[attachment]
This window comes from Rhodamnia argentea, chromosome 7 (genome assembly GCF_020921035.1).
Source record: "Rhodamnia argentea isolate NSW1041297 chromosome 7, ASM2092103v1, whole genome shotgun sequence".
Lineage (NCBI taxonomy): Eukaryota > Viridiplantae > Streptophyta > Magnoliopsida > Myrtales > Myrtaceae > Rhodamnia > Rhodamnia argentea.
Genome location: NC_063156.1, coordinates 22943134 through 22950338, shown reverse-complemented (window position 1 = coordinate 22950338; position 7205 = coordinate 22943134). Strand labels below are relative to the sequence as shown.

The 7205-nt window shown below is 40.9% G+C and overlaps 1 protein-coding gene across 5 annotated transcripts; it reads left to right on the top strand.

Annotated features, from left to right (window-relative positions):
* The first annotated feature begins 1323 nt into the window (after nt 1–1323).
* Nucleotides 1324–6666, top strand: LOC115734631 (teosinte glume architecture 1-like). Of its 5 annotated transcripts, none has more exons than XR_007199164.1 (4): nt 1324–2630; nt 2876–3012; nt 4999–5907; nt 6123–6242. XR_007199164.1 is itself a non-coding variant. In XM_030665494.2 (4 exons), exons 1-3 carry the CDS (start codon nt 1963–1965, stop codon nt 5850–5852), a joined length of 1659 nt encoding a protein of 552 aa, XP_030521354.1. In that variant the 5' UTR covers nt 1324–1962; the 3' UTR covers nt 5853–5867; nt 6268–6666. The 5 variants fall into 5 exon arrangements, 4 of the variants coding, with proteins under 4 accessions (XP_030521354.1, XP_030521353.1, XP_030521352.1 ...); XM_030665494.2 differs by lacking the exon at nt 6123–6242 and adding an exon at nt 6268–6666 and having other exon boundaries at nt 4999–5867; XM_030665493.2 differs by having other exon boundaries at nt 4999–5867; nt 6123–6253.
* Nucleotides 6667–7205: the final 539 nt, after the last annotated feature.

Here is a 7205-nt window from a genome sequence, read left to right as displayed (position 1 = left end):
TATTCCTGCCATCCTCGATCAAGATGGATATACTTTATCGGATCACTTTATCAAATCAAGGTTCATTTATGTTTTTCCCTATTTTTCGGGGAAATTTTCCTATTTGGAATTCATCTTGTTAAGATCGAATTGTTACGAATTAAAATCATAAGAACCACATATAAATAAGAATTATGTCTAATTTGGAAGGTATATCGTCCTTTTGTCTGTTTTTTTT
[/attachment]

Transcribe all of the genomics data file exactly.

This window comes from Rhodamnia argentea, chromosome 7 (genome assembly GCF_020921035.1).
Source record: "Rhodamnia argentea isolate NSW1041297 chromosome 7, ASM2092103v1, whole genome shotgun sequence".
Lineage (NCBI taxonomy): Eukaryota > Viridiplantae > Streptophyta > Magnoliopsida > Myrtales > Myrtaceae > Rhodamnia > Rhodamnia argentea.
Genome location: NC_063156.1, coordinates 22943134 through 22950338, shown reverse-complemented (window position 1 = coordinate 22950338; position 7205 = coordinate 22943134). Strand labels below are relative to the sequence as shown.

The 7205-nt window shown below is 40.9% G+C and overlaps 1 protein-coding gene across 5 annotated transcripts; it reads left to right on the top strand.

Annotated features, from left to right (window-relative positions):
* The first annotated feature begins 1323 nt into the window (after nt 1–1323).
* Nucleotides 1324–6666, top strand: LOC115734631 (teosinte glume architecture 1-like). Of its 5 annotated transcripts, none has more exons than XR_007199164.1 (4): nt 1324–2630; nt 2876–3012; nt 4999–5907; nt 6123–6242. XR_007199164.1 is itself a non-coding variant. In XM_030665494.2 (4 exons), exons 1-3 carry the CDS (start codon nt 1963–1965, stop codon nt 5850–5852), a joined length of 1659 nt encoding a protein of 552 aa, XP_030521354.1. In that variant the 5' UTR covers nt 1324–1962; the 3' UTR covers nt 5853–5867; nt 6268–6666. The 5 variants fall into 5 exon arrangements, 4 of the variants coding, with proteins under 4 accessions (XP_030521354.1, XP_030521353.1, XP_030521352.1 ...); XM_030665494.2 differs by lacking the exon at nt 6123–6242 and adding an exon at nt 6268–6666 and having other exon boundaries at nt 4999–5867; XM_030665493.2 differs by having other exon boundaries at nt 4999–5867; nt 6123–6253.
* Nucleotides 6667–7205: the final 539 nt, after the last annotated feature.

Here is a 7205-nt window from a genome sequence, read left to right as displayed (position 1 = left end):
TATTCCTGCCATCCTCGATCAAGATGGATATACTTTATCGGATCACTTTATCAAATCAAGGTTCATTTATGTTTTTCCCTATTTTTCGGGGAAATTTTCCTATTTGGAATTCATCTTGTTAAGATCGAATTGTTACGAATTAAAATCATAAGAACCACATATAAATAAGAATTATGTCTAATTTGGAAGGTATATCGTCCTTTTGTCTGTTTTTTTT